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Saturday, June 02, 2007

God and Quarks

If you ask the majority of physicists, they'll tell you that quarks exist. This is a not insignificant statement, since in reality, nobody has ever experimentally verified said existence of quarks outside of the consequent mathematics. Quantum chromodynamics seems to imply that there are theoretical states where one might be able to isolate a quark, but thus far, experiments in that vein haven't turned up basically anything. In a very salient sense, quarks are metaphysical constructs that are said to 'exist' only in that the math works out well if you posit that baryons are a sort of quark sandwich.

The problem with metaphysics is that it tends to be, definitionally, unprovable. Demonstrating the epistemic existence of an object removes it from the realm of the metaphysical and allows it to crash solidly down into the physical firmament.

So when political candidates or theologians speak of God 'existing' I am forced to wonder: in what sense can they possibly believe that has meaning? Supposing for a moment that God 'exists' in the same sense that Pluto exists, you would tend to believe that such a guiding belief would have a modicum of evidence. But that argument is neither here nor there. In a more real way, the non-dogmatic version of theology (that is, God separated from Religion) would have us believe that God is the monadic source of reality. That is, God is indistinguishable from Hegel's Absolute Spirit or Buddhism's Oneness of Being or any of the other thirty-one flavors of singular originations for the world we observe.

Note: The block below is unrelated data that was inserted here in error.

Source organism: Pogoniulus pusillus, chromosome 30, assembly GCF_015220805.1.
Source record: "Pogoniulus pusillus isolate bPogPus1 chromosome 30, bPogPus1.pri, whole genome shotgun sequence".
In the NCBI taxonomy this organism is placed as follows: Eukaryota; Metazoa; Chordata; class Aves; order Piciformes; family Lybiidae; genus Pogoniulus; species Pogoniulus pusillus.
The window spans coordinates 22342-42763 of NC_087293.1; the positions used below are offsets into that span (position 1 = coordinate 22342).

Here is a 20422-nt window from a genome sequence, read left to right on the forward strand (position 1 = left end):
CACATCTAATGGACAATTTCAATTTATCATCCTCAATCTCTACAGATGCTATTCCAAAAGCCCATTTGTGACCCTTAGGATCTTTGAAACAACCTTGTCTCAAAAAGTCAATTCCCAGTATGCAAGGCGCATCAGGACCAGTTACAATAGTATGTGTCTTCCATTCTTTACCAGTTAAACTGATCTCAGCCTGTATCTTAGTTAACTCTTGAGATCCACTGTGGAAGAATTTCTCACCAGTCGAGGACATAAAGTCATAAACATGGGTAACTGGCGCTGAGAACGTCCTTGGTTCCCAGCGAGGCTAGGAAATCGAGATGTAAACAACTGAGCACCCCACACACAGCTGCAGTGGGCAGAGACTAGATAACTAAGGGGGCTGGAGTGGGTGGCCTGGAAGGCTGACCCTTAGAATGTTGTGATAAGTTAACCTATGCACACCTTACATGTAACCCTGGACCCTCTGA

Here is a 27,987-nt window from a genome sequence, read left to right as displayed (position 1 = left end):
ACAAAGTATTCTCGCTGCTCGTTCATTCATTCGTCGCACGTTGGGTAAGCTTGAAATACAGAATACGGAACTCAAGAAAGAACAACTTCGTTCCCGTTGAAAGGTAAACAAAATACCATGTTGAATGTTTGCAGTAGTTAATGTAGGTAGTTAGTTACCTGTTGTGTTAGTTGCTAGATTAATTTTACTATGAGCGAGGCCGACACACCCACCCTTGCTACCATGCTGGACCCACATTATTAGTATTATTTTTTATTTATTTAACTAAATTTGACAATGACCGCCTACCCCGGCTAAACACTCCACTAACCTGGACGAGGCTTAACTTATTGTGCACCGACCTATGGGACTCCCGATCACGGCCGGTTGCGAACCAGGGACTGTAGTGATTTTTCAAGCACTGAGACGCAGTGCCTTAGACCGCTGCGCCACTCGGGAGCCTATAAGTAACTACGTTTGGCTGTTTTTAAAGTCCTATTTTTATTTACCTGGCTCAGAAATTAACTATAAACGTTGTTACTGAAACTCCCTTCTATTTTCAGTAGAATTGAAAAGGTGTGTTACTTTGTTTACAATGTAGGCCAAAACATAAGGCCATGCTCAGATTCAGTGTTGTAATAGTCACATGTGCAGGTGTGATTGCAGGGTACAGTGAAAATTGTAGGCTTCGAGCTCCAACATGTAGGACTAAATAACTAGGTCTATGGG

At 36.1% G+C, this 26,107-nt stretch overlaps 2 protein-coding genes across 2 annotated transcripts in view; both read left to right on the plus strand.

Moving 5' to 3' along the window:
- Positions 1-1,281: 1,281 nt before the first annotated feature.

In this sense, the conflict between Religion and Irreligion isn't one of fact, or even of consequences. It's a conflict of aesthetics. The normative reason to believe in a given unprovable metaphysics is the degree to which it enlightens an individual about the nature of things as we observe them. In the case of quarks, even if people never manage to isolate a quark (and a more compelling narrative that drives the mathematics never arrives), it can be said that they 'exist' in a metaphysical sense that is just as important as in an epistemic sense. The failing of religious belief is hardly that it's wrong; as it makes no verifiable claims of any sort, it's silly to talk about it as incorrect. The failing of religion is that it's incongruous with what we perceive, and falls short of making the universe that we see and taste and touch more comprehensible. The naturalist world view is similarly unpredictive (note: Boyle's law is predictive, whether it came about because God liked it or gravitational constants at the time of the big bang precipitated it), yet it is more harmonious with how we generally think and as such, is superior.

This is the fundamental error so-called 'agnostics' tend to make. They would say that there's no proof of God, but there is also no disproof, so nothing meaningful can be said about His existence. Yet what would evidence of God even begin to look like? Assuming that God is a personification of the monadic source of reality, the evidence for God would look exactly like the evidence for any number of other originations. For any given observable fact, there are, literally, an infinite number of perfectly rational hypothesis that explain it. Moreover, you cannot test the source of a physical law by invoking that law. That level of induction is utterly vacuous. There's similarly no reason to believe you can find the source of physical law qua physical law inductively. The whole question of proof and disproof is meaningless.

"Atheism" is simply the rejection of the theistic metaphysics, which is to say, a position of aesthetic disagreement. Asking whether or not atheism is a 'rational' position is akin to asking if disliking Chopin is a 'rational' position. It's a matter of taste, not fact.

cranked out at 11:29 AM | |

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